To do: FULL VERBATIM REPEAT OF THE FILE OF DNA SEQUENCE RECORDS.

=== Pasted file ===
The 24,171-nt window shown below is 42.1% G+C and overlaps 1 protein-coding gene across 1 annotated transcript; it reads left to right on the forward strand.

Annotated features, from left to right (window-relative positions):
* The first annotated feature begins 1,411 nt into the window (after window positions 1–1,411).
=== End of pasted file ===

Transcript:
The 24,171-nt window shown below is 42.1% G+C and overlaps 1 protein-coding gene across 1 annotated transcript; it reads left to right on the forward strand.

Annotated features, from left to right (window-relative positions):
* The first annotated feature begins 1,411 nt into the window (after window positions 1–1,411).